802.11ac – revolution or evolution?

802.11ac – revolution or evolution?

To address congestion and the need for higher throughout speeds in wireless LANs, the IEEE's 802.11ac standard is due to be ratified in February 2014. It will be backwards compatible with 802.11n.

802.11ac moves wireless traffic to the 5GHz band and claims to provide 'faster throughput at greater distance' through:

  • Wider channels
  • Higher modulation and coding
  • Beamforming
  • Multi-user MIMO
  • More spatial streams

The first wave of 802.11ac will include 80MHz channels and 3x3 APs. The second will bring 160MHz channels, MIMO configurations greater than 3x3 and multi-user MIMO.

In theory, initial implementations should enable speeds of up to 1.3 Gbps and better coverage than 802.11n.

However, 802.11ac can only reach Gigabit-per-second speeds in laboratory conditions, its range is likely to be more limited than 802.11n, and speeds depend on the slowest link in the network. Despite this, user throughput (in bps) will increase, increasing AP capacity.

Planning & Implementation

Most organisations will have a hybrid network for some time, so will need design and planning capability for 802.11ac and 802.11n. Engineers should also consider upgrading the capacity of their Ethernet access and uplink networks.

For example, if AP links are currently 100MB, they need to be upgraded to 1GB; if 1GB, consider upgrading to 2GB. Aggregation links should be sized to allow for all the 802.11ac APs they will have to accommodate.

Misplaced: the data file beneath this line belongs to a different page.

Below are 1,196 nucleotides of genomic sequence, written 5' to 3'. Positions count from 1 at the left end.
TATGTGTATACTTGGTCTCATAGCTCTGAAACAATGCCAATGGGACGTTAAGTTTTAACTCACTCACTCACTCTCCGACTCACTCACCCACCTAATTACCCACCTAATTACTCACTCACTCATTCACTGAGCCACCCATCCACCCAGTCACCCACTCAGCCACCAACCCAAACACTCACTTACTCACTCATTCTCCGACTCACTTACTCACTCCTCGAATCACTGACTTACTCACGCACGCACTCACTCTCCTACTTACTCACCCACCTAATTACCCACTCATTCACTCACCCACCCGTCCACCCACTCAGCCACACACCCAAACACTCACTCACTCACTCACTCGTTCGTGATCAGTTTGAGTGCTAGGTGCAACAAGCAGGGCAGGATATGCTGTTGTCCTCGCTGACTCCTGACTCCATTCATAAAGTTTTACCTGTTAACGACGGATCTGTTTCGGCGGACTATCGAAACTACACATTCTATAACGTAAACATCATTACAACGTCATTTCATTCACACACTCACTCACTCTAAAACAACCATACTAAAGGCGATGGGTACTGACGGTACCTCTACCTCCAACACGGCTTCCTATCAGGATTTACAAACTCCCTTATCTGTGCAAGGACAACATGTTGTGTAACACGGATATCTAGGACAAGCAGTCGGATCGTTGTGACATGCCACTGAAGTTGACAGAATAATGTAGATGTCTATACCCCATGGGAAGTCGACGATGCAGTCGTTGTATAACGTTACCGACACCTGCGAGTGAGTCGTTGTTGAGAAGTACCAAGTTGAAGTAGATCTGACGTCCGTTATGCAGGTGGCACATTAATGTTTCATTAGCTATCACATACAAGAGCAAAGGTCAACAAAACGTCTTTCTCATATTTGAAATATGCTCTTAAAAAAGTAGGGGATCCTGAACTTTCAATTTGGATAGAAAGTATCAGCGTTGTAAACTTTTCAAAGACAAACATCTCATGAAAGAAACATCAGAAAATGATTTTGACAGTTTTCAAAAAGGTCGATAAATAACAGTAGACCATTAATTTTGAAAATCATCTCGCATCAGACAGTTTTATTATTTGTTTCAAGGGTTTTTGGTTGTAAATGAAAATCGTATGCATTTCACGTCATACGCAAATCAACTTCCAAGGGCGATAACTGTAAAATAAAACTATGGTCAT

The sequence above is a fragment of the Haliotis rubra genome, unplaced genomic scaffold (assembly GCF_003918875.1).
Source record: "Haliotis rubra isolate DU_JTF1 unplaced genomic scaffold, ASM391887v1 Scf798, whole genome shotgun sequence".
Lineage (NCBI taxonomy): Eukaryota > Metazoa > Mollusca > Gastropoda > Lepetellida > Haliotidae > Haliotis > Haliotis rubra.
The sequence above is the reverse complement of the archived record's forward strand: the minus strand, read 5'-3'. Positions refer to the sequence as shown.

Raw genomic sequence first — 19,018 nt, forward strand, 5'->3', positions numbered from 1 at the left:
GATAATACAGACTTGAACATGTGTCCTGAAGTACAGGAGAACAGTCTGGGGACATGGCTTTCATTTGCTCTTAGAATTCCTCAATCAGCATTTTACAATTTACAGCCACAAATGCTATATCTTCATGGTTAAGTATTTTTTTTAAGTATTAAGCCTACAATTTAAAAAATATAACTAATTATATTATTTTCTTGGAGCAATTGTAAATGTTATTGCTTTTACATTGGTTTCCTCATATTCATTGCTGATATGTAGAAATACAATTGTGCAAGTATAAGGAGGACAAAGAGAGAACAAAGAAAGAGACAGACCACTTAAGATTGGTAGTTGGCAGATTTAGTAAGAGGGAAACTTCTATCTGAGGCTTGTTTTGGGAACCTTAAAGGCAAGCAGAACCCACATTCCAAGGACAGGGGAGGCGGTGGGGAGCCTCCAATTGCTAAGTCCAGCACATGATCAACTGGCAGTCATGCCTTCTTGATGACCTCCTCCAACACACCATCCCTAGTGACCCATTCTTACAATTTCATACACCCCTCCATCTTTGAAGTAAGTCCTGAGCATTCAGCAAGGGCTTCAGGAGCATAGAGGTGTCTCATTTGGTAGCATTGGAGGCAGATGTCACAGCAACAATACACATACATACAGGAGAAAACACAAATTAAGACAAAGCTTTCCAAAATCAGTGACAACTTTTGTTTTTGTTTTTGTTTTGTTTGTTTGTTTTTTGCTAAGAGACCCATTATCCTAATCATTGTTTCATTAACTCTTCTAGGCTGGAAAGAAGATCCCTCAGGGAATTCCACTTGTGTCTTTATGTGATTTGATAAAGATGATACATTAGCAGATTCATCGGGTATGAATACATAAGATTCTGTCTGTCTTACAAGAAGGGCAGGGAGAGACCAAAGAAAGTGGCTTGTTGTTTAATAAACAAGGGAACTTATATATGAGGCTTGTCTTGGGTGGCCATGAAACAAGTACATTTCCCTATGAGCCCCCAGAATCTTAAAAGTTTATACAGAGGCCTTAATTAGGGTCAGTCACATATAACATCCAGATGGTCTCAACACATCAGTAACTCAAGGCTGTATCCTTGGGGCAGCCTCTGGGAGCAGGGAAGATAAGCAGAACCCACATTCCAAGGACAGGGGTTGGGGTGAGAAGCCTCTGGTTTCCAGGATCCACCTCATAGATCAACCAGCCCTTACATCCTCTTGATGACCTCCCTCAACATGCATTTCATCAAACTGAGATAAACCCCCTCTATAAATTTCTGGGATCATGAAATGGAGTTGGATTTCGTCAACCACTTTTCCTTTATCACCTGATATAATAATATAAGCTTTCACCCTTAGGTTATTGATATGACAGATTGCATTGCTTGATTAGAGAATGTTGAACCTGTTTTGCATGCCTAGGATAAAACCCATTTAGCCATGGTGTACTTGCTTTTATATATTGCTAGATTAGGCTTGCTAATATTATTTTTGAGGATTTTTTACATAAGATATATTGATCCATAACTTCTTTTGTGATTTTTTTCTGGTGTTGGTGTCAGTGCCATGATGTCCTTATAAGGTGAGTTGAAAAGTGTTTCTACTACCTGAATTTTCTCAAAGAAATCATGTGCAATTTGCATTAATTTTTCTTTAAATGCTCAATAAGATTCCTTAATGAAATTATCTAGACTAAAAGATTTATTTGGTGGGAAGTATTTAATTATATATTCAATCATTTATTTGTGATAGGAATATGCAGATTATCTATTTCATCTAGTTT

There are five key factors to consider when planning implementation:

  1. Throughput - 802.11ac should give better performance and require fewer APs, but technologies such as beamforming mean signal strength is not a true indicator of WLAN performance. It's important to measure throughput, carrying out active site surveys and lperf surveys to map actual end-user performance using an 802.11ac adapter.
  2. Capacity – you'll need a network planning tool that supports both protocols to find out if the hybrid network has sufficient WLAN capacity. Measuring channel width, channel overlap and MCS coverage will help assess where high throughput can be obtained to support high client density.
  3. Channel allocation – 802.11ac's wider channels make co-channel interference more likely, requiring a channel application plan. 802.11ac designates one sub-channel in a bonded channel as 'primary'; this is used for transmission at a specific bandwidth. Use a planning tool to show where primary and secondary channels interfere with each other so you can adjust channel allocations and AP locations to maximise performance.
  4. Impact of using DFS channels – to avoid using the same frequencies as radar, the 5GHz band contains channels with Dynamic Frequency Selection (DFS) capabilities, and the AP has to vacate its channel if it detects radar. A planning tool incorporating a spectrum analyser will identify if DFS channels are available or occupied and show any non-WiFi interference.
  5. Impact of older standards – it's vital to ensure that the slower transmission rates of older standards don't reduce 802.11ac performance. A coverage map will provide visualisation of areas where legacy clients can be supported, and a throughput survey using an 802.11ac client will validate whether the WLAN can provide the required user performance.
  • Mark Mullins is field marketing manager at Fluke Networks, and was a member of the original 'Phoenix Team' which led to company's formation. He has helped to define and launch many of its flagship products.